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Dr. Ikoni Ogaji of Nigeria has touched the lives of thousands through his research to make medicine more affordable and accessible throughout Africa.
A pastor and prominent professor of pharmacology at the University of Jos, he found himself threatened by the activities of Boko Haram, a militant group responsible for the deaths of thousands of Nigerians. With his IIE-SRF fellowship, he continued his research in safety at Kenyatta University in Nairobi, Kenya.
While at Kenyatta, he initiated a post-graduate program in the Pharmaceutics Unit of the Department of Pharmacy and Complementary/Alternative Medicine. His legacy there lives on as a student he continued to supervise after his return home prepares to become the program’s first graduate.
“The IIE-SRF fellowship brought relief to both my family and myself from the trauma and tension of the crisis that engulfed our city in 2010 and 2011. We had respite and were able to put our lives together again. I learned new ways of doing things in a new cultural setting and deepened my understanding and appreciation of Kenya and Kenyans. This period also provided me with a platform for exchange of professional ideas and collaborations,” he says.
Upon his return to Jos after his year in Kenya, he was promoted from his prior position as a senior lecturer to the Head of the Department of Pharmaceutics and Pharmaceutical Technology. His work in pharmacy is a boon to the world. He is currently focusing on researching grewia gum as a local and natural alternative to synthetic and more expensive inert agents in medications that keep them stable for long term preservation. He hopes that the use of grewia gum will make medications more cost-effective, putting them within reach of those who need them across the developing world.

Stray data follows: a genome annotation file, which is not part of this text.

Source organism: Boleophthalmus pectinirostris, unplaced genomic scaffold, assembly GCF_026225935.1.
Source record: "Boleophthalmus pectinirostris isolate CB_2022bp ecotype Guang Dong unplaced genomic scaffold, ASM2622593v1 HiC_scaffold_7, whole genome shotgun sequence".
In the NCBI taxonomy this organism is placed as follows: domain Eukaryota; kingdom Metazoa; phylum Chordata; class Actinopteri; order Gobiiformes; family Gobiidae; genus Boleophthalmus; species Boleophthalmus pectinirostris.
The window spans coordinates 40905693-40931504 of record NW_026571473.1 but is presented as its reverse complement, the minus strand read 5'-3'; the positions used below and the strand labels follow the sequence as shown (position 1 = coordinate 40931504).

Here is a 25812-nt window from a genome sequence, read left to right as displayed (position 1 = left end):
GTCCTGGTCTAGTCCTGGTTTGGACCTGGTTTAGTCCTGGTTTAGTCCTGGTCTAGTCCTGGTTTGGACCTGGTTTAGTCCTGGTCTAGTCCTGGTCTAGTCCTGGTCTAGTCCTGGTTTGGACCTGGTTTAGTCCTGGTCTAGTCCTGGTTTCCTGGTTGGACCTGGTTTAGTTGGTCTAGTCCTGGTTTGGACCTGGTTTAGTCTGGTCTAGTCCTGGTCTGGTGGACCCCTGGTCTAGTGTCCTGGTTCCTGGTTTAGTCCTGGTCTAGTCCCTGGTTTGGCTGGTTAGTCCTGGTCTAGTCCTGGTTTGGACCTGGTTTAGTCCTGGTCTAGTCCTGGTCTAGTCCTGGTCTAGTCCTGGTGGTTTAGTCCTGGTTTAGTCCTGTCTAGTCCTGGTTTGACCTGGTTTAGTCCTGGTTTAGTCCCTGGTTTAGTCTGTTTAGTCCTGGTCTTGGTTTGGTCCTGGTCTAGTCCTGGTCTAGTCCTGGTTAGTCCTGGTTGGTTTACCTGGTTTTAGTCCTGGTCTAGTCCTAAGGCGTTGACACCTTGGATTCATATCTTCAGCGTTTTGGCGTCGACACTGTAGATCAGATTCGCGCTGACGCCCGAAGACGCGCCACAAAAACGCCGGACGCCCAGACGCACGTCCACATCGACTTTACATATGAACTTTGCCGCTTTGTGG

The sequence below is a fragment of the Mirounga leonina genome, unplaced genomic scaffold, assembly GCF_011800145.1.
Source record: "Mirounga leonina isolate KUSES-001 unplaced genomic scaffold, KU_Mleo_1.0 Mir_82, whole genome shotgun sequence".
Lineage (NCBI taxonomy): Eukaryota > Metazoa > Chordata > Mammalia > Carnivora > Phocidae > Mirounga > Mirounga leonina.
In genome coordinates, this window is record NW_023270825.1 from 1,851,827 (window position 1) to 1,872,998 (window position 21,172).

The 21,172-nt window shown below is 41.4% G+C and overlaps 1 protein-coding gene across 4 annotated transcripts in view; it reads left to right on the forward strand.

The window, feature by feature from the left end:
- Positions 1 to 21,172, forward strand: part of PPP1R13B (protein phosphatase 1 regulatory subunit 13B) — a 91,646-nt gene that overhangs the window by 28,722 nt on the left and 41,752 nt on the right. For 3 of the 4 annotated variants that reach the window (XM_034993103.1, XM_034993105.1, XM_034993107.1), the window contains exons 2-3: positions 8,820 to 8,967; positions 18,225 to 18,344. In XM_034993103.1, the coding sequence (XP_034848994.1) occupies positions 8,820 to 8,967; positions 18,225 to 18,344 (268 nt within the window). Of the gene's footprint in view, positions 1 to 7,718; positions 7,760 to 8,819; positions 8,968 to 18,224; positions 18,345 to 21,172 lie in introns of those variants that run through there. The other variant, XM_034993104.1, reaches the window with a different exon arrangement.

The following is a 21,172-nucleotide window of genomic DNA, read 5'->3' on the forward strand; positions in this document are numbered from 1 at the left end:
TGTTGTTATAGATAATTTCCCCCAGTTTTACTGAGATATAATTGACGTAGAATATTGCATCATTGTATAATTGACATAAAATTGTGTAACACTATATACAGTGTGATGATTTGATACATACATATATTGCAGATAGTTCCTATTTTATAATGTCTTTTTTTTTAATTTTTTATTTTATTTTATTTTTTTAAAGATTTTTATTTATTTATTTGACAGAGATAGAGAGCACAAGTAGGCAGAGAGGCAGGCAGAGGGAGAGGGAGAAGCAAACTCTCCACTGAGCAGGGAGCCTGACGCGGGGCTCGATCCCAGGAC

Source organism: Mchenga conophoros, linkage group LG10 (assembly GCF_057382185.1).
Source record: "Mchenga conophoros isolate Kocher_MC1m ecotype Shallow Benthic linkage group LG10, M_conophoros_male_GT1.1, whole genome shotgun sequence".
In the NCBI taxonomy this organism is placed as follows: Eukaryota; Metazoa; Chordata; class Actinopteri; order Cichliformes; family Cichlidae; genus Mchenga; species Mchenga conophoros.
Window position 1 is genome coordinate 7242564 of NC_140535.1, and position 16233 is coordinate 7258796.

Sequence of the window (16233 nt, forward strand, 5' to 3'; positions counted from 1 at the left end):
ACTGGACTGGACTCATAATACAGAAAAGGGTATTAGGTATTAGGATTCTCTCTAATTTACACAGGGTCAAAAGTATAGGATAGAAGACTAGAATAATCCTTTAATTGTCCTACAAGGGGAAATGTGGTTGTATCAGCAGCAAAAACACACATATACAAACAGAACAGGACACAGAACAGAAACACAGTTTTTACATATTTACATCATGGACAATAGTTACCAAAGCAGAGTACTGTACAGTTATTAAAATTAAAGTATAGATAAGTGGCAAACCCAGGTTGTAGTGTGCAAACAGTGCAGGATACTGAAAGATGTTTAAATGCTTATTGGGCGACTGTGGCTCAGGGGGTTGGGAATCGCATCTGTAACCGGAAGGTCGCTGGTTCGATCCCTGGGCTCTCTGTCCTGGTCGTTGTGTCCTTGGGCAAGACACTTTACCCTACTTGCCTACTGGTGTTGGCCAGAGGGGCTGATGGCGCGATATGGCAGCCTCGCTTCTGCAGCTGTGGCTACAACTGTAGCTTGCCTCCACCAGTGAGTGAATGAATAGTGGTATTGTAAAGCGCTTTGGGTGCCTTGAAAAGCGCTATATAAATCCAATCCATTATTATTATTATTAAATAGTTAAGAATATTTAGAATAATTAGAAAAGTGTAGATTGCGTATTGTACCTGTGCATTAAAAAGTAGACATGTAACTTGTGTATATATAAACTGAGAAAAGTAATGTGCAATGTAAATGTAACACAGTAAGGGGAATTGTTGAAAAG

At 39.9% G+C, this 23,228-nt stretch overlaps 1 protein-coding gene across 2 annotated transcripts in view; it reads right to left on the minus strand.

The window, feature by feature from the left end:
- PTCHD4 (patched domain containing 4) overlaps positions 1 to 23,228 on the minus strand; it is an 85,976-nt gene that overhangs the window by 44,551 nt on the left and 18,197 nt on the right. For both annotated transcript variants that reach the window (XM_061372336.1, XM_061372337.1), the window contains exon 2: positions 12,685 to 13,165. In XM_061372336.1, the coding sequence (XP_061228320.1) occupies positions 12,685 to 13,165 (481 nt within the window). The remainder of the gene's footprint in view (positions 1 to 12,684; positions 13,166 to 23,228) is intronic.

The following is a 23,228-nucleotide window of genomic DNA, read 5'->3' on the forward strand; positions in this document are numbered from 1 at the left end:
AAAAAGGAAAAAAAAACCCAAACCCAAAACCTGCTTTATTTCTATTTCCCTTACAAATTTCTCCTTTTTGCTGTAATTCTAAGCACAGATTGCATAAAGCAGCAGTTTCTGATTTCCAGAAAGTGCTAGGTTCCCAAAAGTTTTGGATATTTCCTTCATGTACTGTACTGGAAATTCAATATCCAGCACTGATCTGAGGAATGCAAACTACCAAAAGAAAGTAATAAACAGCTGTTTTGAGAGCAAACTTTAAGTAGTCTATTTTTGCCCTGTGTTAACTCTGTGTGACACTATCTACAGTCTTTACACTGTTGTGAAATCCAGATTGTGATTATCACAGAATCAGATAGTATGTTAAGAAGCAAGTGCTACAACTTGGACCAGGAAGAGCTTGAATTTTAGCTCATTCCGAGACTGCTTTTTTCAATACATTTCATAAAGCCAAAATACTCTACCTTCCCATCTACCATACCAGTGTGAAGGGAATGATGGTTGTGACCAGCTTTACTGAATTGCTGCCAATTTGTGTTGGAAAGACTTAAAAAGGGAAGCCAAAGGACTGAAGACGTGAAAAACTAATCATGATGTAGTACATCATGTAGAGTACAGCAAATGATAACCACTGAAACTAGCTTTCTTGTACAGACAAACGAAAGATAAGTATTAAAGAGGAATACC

Dr. Ogaji now has multiple connections to the Institute of International Education, as he is also a Fulbright alumnus. With over 20 peer-reviewed articles that offer new ideas for the delivery of medications to the body, he has established himself as a leading authority on drug production and expanding access to safe and affordable medicine in Nigeria and beyond. In addition to his research, he continues to teach courses in pharmaceutics at the University of Jos. With over four hundred undergraduate and twelve postgraduate students each semester, Dr. Ogaji influences the next generation of pharmaceutical researchers.